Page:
Another trial on the July 15, 2016 coup attempt in Istanbul nears the end as a prosecutor in "Çengelköy and Kuleli" case presented his final statement for 114 defendants yesterday. The prosecutor asked for jail terms adding up to more than 5,000 years for 10 defendants who were charged with their involvement in the failed coup and killing eight people, mostly those who confronted the putschists to convince them to end the attempt.
The case involves incidents that unfolded in the neighborhood of Çengelköy, the Beykoz and Vaniköy districts and at Kuleli military school on Istanbul's Asian side during the coup attempt blamed on military infiltrators of the Gülenist Terror Group (FETÖ).
Mürsel Çıkrıkçı and Muammer Aygar, two colonels who commanded troops attacking civilians opposing the coup and invaded a police station in Çengelköy, face the highest prison sentences. They are also accused of forcing cadets and conscripts at Kuleli military school to join the coup attempt. Defendants also include 14 police officers accused of aiding the putschists.
Prosecutor Caner Babaloğlu asked for aggravated life imprisonment for 50 defendants including Aygar, Çıkrıkçı and members of riot police for an "attempt to overthrow the constitutional order." Thirty-six defendants face prison terms up to 15 years for "membership of a terrorist group" in reference to FETÖ. The prosecutor asked for eight military officers to be sentenced with seven instances of aggravated life imprisonment for their involvement in the killings of Mustafa Cambaz, Kader Sivri, Gökhan Esen, Halil Kantarcı, Burak Cantürk, Osman Yılmaz and Fatih Dalgıç. The victims were on the street to confront the putschists after the country's leaders called on the public to "reclaim democracy" in the face of the coup attempt.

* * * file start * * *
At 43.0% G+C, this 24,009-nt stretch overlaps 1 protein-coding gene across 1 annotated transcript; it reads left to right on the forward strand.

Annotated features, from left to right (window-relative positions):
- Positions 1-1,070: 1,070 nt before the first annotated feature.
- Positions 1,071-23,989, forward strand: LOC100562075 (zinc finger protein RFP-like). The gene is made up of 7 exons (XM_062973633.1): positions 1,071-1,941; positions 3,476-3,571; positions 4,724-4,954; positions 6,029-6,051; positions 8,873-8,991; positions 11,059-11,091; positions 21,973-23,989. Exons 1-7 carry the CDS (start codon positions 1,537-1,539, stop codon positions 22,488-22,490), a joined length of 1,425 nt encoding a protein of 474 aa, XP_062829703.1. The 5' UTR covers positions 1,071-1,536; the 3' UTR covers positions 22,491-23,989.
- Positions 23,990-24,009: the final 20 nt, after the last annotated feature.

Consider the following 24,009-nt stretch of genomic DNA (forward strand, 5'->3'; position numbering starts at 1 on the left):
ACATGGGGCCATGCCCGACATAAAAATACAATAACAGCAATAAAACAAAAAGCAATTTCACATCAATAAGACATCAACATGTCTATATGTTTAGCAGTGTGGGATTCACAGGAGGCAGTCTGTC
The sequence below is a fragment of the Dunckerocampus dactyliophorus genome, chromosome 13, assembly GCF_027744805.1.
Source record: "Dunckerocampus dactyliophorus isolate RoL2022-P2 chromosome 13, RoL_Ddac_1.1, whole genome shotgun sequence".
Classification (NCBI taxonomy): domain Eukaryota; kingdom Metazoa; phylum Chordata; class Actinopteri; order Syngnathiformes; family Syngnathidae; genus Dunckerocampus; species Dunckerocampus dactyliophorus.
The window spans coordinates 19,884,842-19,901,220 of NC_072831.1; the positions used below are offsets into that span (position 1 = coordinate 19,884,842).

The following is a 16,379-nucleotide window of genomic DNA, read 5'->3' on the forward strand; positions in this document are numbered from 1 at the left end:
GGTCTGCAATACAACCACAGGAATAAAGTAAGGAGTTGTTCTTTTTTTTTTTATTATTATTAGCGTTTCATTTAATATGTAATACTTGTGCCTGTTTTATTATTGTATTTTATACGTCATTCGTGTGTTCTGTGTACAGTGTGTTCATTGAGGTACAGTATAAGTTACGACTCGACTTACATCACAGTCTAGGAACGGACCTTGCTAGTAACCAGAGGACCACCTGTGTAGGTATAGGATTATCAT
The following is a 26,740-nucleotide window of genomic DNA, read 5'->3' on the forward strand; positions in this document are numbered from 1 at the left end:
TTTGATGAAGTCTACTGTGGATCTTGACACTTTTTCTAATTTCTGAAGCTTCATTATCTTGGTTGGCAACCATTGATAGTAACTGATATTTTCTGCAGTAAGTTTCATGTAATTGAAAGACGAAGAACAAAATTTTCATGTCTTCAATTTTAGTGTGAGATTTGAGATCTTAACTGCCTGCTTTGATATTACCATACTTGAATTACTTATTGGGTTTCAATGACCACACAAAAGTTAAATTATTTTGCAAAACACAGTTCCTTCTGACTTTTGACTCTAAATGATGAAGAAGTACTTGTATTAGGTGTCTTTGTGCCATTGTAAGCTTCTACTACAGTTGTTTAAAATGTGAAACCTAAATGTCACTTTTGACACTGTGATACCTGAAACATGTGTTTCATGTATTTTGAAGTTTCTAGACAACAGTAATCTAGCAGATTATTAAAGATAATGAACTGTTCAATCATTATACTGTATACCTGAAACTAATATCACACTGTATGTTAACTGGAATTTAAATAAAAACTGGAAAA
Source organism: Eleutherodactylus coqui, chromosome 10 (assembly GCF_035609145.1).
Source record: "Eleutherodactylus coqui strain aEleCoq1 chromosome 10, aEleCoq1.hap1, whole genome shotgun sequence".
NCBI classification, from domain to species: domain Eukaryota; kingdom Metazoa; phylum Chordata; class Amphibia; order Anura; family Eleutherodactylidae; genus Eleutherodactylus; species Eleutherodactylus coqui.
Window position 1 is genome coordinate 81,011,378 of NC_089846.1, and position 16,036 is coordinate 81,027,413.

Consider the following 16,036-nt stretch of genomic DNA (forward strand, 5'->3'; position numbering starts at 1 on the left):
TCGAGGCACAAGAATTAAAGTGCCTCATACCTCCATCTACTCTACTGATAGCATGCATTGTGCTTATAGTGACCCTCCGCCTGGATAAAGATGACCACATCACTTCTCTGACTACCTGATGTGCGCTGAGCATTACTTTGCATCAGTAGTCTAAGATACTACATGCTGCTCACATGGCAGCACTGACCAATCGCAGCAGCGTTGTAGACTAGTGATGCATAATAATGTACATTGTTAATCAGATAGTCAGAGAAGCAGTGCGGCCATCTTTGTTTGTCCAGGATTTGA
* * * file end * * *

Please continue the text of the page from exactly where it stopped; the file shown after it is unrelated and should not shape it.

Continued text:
Muammer Aygar faces the longest prison sentence, up to 5,190 years, for his role in the incident, while Çıkrıkçı and eight others face prison sentences of up to 3,360 years. Six other defendants will also be punished with prison sentences that would add up to the more than 4,000 years if convicted by the court. Lesser sentences are being asked for defendants for other crimes involving property damage and limiting the freedom of individuals.
Prosecutor asked the court to acquit 64 defendants including 57 conscripts and seven cadets, citing that they had "no ability or capacity to prevent the incidents" and were forced by their superiors to join the coup attempt. The final statement also says none of the 64 defendants fired their guns that night.
Çengelköy was one of the iconic sites of resistance against the coup attempt and was one of the first places putschists invaded. Neighborhood residents were mobilized against the putschist soldiers who were planning to head to a major bridge connecting Istanbul's two sides if they succeeded. Some victims were caught in crossfire, while others like Mustafa Cambaz and Halil Kantarcı were killed while trying to stop the soldiers. Cambaz, a journalist for Yeni Şafak daily and a resident of Çengelköy, was among a group of civilians who tried to protect the neighborhood's police station from the putschists' invasion. He was killed by two bullets that hit him in the chest. Halil Kantarcı, who was imprisoned when he was 15 years old in another coup about two decades ago, also joined a group who confronted soldiers leaving Kuleli military school when he was shot to death.
The coup attempt killed 251 people in total across Turkey and injured thousands of others. Casualties include police officers and military officers opposing the coup attempt and civilians. The attempt came one month before a planned purge of suspected FETÖ infiltrators in the military and was the bloodiest attempt to overthrow the government by the terrorist group, which used its infiltrators in police and judiciary in 2013 in an attempt to seize power in two coup bids.
Since the coup attempt was quelled, thousands of people have been detained or arrested for FETÖ links and actively participating in the coup attempt. Coup trials that started in late 2016 are still underway. A total of 2,724 defendants were handed prison sentences in 220 concluded trials, and 1,809 of them were sentenced to life. A total of 831 among them received aggravated life imprisonment, which means they will not be eligible for parole. Most of the remaining 69 trials are expected to be concluded by the end of this year.
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